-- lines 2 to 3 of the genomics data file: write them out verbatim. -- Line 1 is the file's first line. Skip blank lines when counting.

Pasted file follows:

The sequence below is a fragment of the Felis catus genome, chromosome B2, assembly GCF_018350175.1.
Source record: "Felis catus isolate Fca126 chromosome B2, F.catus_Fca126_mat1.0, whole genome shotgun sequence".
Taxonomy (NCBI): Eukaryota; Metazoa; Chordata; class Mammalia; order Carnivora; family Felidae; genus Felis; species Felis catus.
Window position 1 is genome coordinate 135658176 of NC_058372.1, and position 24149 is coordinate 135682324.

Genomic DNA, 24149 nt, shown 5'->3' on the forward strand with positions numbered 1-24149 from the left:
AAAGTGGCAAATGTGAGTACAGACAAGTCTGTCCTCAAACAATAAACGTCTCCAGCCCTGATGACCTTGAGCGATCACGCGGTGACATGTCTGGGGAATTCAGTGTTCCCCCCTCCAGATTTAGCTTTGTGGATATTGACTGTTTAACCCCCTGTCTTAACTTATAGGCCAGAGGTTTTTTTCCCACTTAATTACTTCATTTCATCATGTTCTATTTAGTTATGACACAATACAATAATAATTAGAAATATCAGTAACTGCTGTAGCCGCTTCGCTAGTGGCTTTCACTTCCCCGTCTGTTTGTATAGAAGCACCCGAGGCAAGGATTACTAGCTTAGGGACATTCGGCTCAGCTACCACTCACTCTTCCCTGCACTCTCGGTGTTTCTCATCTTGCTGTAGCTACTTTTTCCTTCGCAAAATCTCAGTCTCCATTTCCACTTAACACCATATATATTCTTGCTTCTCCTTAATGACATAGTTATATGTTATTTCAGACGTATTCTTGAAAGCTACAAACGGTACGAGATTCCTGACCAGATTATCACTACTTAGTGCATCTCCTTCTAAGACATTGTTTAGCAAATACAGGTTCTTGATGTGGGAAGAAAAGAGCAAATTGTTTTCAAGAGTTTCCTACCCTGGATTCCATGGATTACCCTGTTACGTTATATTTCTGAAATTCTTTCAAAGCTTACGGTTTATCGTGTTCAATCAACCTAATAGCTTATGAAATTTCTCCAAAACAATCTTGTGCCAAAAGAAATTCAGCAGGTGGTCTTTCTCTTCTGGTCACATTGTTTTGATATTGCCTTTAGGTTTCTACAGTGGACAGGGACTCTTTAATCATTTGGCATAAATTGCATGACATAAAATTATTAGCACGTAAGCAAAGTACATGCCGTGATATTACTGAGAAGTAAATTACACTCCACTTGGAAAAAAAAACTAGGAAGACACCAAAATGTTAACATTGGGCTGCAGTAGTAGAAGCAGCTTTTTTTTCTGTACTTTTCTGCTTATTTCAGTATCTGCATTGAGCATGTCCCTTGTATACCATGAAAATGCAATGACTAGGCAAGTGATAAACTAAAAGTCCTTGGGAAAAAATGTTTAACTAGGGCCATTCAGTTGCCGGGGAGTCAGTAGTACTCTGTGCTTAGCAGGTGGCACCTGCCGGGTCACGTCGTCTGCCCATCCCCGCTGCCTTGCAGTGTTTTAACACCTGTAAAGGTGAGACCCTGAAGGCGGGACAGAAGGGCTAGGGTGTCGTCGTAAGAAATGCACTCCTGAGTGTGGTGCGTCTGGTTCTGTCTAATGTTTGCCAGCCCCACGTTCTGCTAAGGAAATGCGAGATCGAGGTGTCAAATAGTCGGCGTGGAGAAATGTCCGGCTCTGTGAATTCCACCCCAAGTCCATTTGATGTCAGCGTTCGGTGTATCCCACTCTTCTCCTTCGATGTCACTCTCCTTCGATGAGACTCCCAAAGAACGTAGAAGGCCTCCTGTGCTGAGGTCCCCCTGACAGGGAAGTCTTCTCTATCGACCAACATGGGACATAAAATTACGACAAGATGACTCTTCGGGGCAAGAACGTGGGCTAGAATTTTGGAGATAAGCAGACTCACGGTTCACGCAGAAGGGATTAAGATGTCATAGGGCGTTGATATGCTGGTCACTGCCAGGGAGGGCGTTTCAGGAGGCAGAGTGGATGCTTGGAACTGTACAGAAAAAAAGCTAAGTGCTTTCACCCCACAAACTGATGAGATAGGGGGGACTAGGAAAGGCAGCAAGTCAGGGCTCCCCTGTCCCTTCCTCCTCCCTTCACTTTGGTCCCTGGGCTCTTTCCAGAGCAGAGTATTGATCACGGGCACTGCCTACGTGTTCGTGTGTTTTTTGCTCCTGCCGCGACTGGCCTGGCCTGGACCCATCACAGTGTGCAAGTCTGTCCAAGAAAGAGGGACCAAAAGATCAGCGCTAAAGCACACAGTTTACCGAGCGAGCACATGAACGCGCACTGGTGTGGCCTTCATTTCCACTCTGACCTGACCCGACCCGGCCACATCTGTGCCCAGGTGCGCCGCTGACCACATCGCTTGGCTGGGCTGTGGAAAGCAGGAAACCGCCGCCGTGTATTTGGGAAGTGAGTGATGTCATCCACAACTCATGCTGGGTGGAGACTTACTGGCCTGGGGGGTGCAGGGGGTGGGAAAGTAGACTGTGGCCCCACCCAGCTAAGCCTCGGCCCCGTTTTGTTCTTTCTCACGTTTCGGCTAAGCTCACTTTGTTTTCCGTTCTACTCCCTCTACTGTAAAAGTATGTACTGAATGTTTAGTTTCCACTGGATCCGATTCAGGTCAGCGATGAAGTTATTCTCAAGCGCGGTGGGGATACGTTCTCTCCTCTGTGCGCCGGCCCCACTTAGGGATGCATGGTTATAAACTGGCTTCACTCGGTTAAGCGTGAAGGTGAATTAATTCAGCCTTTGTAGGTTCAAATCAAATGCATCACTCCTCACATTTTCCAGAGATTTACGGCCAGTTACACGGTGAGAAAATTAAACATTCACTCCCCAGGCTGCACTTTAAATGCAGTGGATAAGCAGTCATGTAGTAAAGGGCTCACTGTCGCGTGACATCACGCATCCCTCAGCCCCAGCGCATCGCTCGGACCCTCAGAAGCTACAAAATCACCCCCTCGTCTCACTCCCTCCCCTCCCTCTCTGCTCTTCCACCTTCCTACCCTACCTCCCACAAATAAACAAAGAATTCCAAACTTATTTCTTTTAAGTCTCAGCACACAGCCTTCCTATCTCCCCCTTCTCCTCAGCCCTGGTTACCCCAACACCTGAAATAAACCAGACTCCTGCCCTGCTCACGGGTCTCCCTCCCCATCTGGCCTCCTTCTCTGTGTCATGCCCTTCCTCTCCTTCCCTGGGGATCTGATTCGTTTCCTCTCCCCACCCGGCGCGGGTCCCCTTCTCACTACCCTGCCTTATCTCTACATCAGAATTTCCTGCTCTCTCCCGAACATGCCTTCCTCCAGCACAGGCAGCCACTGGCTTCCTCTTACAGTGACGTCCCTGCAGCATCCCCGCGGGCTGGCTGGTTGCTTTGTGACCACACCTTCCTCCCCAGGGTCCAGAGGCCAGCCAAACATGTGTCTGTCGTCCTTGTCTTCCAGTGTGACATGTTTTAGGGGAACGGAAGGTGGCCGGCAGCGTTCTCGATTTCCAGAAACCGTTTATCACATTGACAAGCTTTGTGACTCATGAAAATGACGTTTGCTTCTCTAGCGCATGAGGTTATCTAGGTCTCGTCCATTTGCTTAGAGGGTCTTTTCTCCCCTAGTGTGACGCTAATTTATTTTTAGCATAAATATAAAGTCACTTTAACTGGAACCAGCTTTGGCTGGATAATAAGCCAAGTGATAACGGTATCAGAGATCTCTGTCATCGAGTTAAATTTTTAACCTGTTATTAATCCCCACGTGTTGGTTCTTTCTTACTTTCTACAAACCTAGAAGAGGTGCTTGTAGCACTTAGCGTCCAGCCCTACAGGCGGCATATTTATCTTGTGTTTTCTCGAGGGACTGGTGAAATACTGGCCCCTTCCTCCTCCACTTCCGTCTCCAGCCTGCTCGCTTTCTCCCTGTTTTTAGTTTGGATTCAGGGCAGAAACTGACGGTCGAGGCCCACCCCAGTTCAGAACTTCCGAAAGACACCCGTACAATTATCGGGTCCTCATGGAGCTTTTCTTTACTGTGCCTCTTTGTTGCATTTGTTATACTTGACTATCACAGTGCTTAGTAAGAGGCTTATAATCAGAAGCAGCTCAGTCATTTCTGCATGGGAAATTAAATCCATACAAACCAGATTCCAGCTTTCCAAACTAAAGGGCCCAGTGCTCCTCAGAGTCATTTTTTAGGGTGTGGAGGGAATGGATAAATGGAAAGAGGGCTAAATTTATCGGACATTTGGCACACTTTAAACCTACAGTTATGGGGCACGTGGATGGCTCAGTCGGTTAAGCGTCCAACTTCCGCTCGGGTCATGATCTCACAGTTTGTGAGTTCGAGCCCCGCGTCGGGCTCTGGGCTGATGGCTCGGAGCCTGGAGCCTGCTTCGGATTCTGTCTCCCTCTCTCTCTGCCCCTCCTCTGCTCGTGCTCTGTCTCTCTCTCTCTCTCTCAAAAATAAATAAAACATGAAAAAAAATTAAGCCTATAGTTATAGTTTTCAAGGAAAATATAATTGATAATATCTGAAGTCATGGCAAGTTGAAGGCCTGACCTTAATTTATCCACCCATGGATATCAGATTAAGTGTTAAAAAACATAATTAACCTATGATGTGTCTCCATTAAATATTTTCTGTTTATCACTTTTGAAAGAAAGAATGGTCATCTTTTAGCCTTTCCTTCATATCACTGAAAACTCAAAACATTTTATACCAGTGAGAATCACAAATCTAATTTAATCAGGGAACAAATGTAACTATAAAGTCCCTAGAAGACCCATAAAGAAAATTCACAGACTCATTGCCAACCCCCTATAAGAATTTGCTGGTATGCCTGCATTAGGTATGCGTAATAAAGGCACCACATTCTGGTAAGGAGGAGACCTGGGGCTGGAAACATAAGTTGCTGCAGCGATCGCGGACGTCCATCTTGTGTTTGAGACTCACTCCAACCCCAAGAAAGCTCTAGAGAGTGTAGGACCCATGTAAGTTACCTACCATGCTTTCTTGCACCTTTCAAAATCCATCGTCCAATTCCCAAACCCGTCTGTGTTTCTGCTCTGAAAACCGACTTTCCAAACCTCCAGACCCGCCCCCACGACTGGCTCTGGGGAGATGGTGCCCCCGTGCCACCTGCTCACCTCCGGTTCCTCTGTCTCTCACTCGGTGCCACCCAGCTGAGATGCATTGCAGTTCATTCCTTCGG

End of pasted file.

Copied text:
Source record: "Felis catus isolate Fca126 chromosome B2, F.catus_Fca126_mat1.0, whole genome shotgun sequence".
Taxonomy (NCBI): Eukaryota; Metazoa; Chordata; class Mammalia; order Carnivora; family Felidae; genus Felis; species Felis catus.